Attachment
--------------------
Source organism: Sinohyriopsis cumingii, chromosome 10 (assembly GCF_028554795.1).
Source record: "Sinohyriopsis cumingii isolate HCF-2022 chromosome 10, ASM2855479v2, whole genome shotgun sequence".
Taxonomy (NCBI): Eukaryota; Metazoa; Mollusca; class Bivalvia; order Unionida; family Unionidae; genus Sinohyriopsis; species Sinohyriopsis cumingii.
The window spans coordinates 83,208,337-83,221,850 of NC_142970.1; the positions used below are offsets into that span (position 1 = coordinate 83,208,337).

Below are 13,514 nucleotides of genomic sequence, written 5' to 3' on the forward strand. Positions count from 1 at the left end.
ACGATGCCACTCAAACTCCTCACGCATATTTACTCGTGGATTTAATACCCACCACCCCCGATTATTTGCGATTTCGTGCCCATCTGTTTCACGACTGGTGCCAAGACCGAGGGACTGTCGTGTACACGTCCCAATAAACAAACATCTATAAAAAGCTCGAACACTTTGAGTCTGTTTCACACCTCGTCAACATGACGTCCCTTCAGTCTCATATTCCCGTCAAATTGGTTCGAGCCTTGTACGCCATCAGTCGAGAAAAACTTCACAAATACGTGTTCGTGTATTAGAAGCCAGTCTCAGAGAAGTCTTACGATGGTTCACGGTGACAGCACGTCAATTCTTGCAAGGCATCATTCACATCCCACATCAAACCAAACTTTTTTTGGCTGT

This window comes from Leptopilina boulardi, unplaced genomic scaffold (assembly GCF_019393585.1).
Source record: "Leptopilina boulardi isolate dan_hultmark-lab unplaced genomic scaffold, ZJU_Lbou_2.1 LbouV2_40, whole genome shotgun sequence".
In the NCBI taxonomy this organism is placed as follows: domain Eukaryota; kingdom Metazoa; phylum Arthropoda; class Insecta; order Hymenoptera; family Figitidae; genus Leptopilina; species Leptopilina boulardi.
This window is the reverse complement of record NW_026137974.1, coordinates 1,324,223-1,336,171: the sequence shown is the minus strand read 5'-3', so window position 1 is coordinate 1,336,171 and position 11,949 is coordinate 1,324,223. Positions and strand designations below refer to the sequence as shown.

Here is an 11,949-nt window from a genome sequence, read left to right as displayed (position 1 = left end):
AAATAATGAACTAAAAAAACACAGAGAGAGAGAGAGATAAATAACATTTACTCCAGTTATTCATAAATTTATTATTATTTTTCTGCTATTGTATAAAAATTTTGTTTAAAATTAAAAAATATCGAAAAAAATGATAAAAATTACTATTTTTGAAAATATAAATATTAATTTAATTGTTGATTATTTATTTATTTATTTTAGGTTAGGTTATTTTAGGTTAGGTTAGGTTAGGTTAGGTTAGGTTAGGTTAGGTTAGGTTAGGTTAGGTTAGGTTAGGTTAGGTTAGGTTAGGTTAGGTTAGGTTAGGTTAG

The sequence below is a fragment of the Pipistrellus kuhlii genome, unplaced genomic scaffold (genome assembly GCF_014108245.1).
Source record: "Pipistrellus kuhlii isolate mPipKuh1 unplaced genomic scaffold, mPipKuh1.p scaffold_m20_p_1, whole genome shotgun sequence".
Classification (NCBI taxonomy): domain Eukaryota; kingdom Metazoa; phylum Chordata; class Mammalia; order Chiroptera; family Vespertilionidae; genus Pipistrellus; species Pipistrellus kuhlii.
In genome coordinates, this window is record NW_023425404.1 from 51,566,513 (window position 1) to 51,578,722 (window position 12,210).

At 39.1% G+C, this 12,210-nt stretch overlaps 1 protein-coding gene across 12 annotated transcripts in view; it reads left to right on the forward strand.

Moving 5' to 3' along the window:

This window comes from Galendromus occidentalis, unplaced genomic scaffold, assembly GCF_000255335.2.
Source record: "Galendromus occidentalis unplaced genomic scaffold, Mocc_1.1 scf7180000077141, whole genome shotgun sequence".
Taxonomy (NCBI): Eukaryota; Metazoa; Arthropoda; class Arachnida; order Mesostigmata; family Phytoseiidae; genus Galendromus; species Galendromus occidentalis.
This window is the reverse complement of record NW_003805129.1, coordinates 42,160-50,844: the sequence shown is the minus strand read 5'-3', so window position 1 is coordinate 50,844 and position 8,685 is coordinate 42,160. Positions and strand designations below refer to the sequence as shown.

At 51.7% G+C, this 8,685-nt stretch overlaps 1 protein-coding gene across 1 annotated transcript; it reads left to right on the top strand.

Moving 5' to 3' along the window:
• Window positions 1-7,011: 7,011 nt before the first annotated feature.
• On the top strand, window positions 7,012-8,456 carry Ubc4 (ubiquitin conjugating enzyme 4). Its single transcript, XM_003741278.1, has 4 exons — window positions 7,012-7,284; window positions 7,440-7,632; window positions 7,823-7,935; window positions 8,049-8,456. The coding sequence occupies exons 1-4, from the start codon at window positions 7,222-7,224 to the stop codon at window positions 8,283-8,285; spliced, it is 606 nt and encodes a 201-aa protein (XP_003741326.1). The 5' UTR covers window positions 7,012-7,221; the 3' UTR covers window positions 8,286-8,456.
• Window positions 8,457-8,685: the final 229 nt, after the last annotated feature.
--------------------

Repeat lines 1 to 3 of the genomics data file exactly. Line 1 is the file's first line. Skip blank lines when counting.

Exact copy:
Source organism: Sinohyriopsis cumingii, chromosome 10 (assembly GCF_028554795.1).
Source record: "Sinohyriopsis cumingii isolate HCF-2022 chromosome 10, ASM2855479v2, whole genome shotgun sequence".
Taxonomy (NCBI): Eukaryota; Metazoa; Mollusca; class Bivalvia; order Unionida; family Unionidae; genus Sinohyriopsis; species Sinohyriopsis cumingii.